We sat down with Matthew Gingell, head of product and channel development at Colt and a man with 30 years in telecoms and data centres, to discuss what the right time is for IT managers to upgrade their servers.
When it comes to data centres, what are the important things for a business to consider when facing big organisational changes?
The data centre decisions are quite often prompted by organisation change, but we really look at the data centre business in three phases. The trigger for the decision is a recognition the existing centre is outdated.
The average data centre is 9 years old, and there's quite a few out there which are 15 years or more. The issue is, what do you do about that? They are not effective, not efficient, and not fitting the current demands, because the old tech is completely different to what it is now.
What's the first move then?
In the short term the focus is on efficiency because these things cost a lot, and power is going through the roof. The older data centres are not anywhere near close to the new ones.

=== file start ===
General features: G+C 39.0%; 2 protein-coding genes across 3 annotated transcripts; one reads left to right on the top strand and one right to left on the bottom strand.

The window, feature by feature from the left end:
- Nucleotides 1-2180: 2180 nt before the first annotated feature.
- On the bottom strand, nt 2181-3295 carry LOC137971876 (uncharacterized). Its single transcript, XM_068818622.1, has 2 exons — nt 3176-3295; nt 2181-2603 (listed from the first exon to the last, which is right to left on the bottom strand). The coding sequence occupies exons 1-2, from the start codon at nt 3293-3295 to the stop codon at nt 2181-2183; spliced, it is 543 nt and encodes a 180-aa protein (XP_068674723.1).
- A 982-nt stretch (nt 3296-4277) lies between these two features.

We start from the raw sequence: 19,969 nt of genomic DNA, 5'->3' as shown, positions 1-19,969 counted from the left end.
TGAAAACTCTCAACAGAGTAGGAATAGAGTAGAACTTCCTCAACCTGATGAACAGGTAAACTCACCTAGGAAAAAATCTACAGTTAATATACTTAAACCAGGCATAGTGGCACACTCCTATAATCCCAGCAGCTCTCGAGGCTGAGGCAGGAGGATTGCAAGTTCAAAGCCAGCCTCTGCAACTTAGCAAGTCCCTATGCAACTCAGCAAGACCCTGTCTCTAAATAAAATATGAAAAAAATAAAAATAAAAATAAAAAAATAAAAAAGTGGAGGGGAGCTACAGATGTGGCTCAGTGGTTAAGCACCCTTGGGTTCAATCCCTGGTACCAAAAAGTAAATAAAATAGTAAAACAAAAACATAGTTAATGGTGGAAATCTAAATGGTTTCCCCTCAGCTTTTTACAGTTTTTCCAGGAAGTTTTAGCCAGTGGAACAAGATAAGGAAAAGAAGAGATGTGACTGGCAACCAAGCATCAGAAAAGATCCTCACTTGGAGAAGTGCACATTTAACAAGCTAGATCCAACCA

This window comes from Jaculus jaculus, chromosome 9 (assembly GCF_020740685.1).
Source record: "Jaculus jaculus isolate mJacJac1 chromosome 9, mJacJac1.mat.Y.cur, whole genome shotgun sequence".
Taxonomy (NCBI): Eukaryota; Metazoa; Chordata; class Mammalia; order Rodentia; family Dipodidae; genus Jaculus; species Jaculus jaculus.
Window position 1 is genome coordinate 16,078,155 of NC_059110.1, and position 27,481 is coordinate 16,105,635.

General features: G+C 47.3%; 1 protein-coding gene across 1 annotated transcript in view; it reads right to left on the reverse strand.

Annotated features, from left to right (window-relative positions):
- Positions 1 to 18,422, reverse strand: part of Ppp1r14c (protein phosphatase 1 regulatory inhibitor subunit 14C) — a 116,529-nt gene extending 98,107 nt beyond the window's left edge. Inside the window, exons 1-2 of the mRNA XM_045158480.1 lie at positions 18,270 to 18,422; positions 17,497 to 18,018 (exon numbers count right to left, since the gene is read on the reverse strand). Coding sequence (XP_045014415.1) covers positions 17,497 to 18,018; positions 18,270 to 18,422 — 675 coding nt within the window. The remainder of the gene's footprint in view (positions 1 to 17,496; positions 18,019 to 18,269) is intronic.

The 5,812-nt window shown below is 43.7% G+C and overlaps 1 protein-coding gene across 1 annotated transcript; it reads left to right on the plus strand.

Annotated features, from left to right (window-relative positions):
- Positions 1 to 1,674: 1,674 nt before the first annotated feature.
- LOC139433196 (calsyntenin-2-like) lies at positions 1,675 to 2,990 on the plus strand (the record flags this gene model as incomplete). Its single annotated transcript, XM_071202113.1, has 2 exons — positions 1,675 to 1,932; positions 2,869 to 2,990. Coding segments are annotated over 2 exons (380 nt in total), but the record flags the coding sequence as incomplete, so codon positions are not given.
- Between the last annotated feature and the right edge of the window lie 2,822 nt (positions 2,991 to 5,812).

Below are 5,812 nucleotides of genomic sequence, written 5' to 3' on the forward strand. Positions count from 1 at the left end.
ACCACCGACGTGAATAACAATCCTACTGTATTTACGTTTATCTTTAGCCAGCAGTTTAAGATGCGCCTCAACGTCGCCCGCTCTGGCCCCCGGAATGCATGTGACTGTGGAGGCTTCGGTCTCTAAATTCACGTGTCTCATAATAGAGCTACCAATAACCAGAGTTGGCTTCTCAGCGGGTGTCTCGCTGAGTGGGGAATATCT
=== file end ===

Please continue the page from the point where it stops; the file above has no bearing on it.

The second, the more medium term activity, is about how you buy yourself more time by giving new life to existing estate - the refreshment phase. There are quite a few things you can do, putting in new chillers, putting in containment, other mechanisms that make better use of the power you have. In order to make it possible you have to make it efficient and upgrade the systems - what it's going to do is buy you five years time.
The third stage is much more strategic. There is 60% odd making these decisions. 63% said the decision process is getting longer. But at some point they have to buy the bullet. A lot of these are led by mergers and acquisitions. It could be a new IT paradigm is put in place, it could be a company is growing much faster than expected.
This is the point at which you can take decisions for a new IT paradigm, for example migrating to cloud or deciding that you want to have a hybrid of data solutions. Instead of having your own data centres, this is the opportunity to consider outsourcing all or part of your estate, or build a new data centre yourselves.